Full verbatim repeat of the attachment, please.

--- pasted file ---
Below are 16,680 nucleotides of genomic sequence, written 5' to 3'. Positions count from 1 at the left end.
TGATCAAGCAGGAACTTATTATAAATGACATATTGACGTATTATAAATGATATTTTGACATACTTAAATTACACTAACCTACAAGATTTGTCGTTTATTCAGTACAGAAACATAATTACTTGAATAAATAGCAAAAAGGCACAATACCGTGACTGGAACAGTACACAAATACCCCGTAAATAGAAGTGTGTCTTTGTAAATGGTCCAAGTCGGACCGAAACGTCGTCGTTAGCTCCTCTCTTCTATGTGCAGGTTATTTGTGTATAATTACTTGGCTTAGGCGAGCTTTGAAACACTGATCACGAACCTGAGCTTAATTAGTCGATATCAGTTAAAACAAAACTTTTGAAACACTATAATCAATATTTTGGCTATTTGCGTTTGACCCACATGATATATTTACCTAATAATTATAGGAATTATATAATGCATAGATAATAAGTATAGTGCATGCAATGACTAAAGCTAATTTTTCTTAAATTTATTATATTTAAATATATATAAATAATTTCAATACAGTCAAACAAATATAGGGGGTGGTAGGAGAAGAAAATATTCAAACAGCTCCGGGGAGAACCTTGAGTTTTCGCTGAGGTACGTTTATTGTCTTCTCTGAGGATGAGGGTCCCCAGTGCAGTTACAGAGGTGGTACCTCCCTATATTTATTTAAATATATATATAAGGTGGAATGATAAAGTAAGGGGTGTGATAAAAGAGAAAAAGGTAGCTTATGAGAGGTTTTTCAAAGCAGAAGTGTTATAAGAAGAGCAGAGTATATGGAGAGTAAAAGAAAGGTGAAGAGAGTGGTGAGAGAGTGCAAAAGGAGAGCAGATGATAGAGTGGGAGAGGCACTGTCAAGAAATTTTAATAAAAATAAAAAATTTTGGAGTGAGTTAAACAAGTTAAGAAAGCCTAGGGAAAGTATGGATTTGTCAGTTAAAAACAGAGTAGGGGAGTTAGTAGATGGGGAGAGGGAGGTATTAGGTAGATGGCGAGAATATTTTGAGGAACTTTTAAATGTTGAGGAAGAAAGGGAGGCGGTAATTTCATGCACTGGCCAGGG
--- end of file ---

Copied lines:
Below are 16,680 nucleotides of genomic sequence, written 5' to 3'. Positions count from 1 at the left end.
TGATCAAGCAGGAACTTATTATAAATGACATATTGACGTATTATAAATGATATTTTGACATACTTAAATTACACTAACCTACAAGATTTGTCGTTTATTCAGTACAGAAACATAATTACTTGAATAAATAGCAAAAAGGCACAATACCGTGACTGGAACAGTACACAAATACCCCGTAAATAGAAGTGTGTCTTTGTAAATGGTCCAAGTCGGACCGAAACGTCGTCGTTAGCTCCTCTCTTCTATGTGCAGGTTATTTGTGTATAATTACTTGGCTTAGGCGAGCTTTGAAACACTGATCACGAACCTGAGCTTAATTAGTCGATATCAGTTAAAACAAAACTTTTGAAACACTATAATCAATATTTTGGCTATTTGCGTTTGACCCACATGATATATTTACCTAATAATTATAGGAATTATATAATGCATAGATAATAAGTATAGTGCATGCAATGACTAAAGCTAATTTTTCTTAAATTTATTATATTTAAATATATATAAATAATTTCAATACAGTCAAACAAATATAGGGGGTGGTAGGAGAAGAAAATATTCAAACAGCTCCGGGGAGAACCTTGAGTTTTCGCTGAGGTACGTTTATTGTCTTCTCTGAGGATGAGGGTCCCCAGTGCAGTTACAGAGGTGGTACCTCCCTATATTTATTTAAATATATATATAAGGTGGAATGATAAAGTAAGGGGTGTGATAAAAGAGAAAAAGGTAGCTTATGAGAGGTTTTTCAAAGCAGAAGTGTTATAAGAAGAGCAGAGTATATGGAGAGTAAAAGAAAGGTGAAGAGAGTGGTGAGAGAGTGCAAAAGGAGAGCAGATGATAGAGTGGGAGAGGCACTGTCAAGAAATTTTAATAAAAATAAAAAATTTTGGAGTGAGTTAAACAAGTTAAGAAAGCCTAGGGAAAGTATGGATTTGTCAGTTAAAAACAGAGTAGGGGAGTTAGTAGATGGGGAGAGGGAGGTATTAGGTAGATGGCGAGAATATTTTGAGGAACTTTTAAATGTTGAGGAAGAAAGGGAGGCGGTAATTTCATGCACTGGCCAGGG